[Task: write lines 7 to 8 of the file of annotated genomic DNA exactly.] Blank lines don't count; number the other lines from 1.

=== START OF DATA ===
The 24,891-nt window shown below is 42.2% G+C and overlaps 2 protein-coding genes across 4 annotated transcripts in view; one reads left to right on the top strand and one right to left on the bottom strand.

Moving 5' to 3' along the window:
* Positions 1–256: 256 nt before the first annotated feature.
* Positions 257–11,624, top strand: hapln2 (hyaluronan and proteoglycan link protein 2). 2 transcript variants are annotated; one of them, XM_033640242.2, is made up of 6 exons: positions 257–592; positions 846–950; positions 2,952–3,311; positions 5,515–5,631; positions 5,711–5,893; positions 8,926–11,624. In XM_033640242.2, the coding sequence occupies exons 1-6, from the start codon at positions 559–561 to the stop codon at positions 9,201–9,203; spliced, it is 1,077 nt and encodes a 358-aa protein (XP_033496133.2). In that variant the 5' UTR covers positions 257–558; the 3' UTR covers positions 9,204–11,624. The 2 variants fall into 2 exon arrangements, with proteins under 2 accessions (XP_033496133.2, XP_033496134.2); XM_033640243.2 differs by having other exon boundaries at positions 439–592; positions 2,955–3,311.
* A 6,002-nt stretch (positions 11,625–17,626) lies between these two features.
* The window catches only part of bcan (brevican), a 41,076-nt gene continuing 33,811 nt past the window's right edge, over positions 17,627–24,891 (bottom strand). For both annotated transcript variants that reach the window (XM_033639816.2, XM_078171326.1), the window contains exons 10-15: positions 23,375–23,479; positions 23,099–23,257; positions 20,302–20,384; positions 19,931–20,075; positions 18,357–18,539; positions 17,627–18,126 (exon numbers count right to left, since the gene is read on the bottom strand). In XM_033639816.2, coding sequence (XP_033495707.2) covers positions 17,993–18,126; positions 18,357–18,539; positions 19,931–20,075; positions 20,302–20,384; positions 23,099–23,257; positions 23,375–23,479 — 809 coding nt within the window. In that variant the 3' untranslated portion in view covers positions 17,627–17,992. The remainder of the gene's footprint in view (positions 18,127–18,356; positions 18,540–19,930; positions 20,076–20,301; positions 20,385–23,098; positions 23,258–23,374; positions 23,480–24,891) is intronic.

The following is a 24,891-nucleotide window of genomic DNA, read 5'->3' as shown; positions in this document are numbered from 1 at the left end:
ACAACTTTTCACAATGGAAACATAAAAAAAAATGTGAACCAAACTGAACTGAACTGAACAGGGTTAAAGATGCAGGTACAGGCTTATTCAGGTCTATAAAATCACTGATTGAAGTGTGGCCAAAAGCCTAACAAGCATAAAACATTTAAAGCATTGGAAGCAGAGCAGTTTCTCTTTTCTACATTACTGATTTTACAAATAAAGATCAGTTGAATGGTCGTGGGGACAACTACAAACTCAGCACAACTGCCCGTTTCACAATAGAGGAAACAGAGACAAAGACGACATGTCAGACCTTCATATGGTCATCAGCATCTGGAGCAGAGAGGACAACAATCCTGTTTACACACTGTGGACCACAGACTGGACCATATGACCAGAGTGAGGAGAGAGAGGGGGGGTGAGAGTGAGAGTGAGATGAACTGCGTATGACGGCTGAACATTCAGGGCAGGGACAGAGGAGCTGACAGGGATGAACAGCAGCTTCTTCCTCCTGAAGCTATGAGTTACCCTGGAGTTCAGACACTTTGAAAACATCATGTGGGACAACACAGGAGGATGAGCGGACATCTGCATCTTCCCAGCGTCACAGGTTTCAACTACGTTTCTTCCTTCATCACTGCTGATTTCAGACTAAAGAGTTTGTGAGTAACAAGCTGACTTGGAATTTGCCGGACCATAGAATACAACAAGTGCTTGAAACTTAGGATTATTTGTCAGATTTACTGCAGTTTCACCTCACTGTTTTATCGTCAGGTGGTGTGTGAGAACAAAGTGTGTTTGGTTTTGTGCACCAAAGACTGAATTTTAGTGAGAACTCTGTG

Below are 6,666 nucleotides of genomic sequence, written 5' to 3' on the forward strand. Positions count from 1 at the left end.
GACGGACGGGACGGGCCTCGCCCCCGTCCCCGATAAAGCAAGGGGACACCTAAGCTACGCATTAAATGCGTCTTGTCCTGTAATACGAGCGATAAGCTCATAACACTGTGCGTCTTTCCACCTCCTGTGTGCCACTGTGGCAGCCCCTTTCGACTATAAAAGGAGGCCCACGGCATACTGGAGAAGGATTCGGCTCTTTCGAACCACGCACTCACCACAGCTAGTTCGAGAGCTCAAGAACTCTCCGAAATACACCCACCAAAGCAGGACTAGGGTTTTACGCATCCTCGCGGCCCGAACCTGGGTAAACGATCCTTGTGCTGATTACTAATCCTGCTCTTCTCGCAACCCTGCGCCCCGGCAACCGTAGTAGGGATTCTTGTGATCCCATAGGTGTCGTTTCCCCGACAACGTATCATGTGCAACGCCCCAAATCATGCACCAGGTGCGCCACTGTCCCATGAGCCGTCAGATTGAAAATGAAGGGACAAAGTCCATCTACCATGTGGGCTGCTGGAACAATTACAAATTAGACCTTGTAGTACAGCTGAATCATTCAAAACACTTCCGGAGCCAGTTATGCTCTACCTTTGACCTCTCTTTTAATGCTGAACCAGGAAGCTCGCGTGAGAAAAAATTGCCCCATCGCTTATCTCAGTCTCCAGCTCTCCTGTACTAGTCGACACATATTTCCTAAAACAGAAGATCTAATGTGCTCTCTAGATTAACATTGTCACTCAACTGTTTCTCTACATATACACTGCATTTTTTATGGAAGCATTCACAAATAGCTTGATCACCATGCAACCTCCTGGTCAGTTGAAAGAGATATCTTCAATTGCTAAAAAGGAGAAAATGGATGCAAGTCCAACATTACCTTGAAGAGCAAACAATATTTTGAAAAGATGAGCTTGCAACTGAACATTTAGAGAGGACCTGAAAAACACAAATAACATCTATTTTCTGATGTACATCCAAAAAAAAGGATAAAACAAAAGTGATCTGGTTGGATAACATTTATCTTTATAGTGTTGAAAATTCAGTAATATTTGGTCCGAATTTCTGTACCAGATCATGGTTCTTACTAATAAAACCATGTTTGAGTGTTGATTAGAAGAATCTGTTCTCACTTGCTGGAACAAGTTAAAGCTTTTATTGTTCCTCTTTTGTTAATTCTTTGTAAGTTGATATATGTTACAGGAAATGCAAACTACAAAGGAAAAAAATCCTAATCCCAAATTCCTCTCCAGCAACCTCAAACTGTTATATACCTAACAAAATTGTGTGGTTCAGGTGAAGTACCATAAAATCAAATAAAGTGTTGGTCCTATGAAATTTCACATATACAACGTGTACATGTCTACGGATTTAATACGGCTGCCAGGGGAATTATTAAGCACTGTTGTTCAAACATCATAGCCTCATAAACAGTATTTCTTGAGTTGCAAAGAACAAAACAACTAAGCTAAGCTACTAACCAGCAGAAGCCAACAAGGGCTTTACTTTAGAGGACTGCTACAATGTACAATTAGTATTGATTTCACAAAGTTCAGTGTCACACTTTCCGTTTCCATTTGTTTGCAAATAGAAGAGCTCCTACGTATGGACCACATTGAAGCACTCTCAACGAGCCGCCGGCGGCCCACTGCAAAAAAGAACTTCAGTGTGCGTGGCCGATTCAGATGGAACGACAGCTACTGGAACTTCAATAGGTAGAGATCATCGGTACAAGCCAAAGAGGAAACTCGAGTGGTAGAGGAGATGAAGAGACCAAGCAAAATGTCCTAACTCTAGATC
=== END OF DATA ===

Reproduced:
The following is a 24,891-nucleotide window of genomic DNA, read 5'->3' as shown; positions in this document are numbered from 1 at the left end:
ACAACTTTTCACAATGGAAACATAAAAAAAAATGTGAACCAAACTGAACTGAACTGAACAGGGTTAAAGATGCAGGTACAGGCTTATTCAGGTCTATAAAATCACTGATTGAAGTGTGGCCAAAAGCCTAACAAGCATAAAACATTTAAAGCATTGGAAGCAGAGCAGTTTCTCTTTTCTACATTACTGATTTTACAAATAAAGATCAGTTGAATGGTCGTGGGGACAACTACAAACTCAGCACAACTGCCCGTTTCACAATAGAGGAAACAGAGACAAAGACGACATGTCAGACCTTCATATGGTCATCAGCATCTGGAGCAGAGAGGACAACAATCCTGTTTACACACTGTGGACCACAGACTGGACCATATGACCAGAGTGAGGAGAGAGAGGGGGGGTGAGAGTGAGAGTGAGATGAACTGCGTATGACGGCTGAACATTCAGGGCAGGGACAGAGGAGCTGACAGGGATGAACAGCAGCTTCTTCCTCCTGAAGCTATGAGTTACCCTGGAGTTCAGACACTTTGAAAACATCATGTGGGACAACACAGGAGGATGAGCGGACATCTGCATCTTCCCAGCGTCACAGGTTTCAACTACGTTTCTTCCTTCATCACTGCTGATTTCAGACTAAAGAGTTTGTGAGTAACAAGCTGACTTGGAATTTGCCGGACCATAGAATACAACAAGTGCTTGAAACTTAGGATTATTTGTCAGATTTACTGCAGTTTCACCTCACTGTTTTATCGTCAGGTGGTGTGTGAGAACAAAGTGTGTTTGGTTTTGTGCACCAAAGACTGAATTTTAGTGAGAACTCTGTG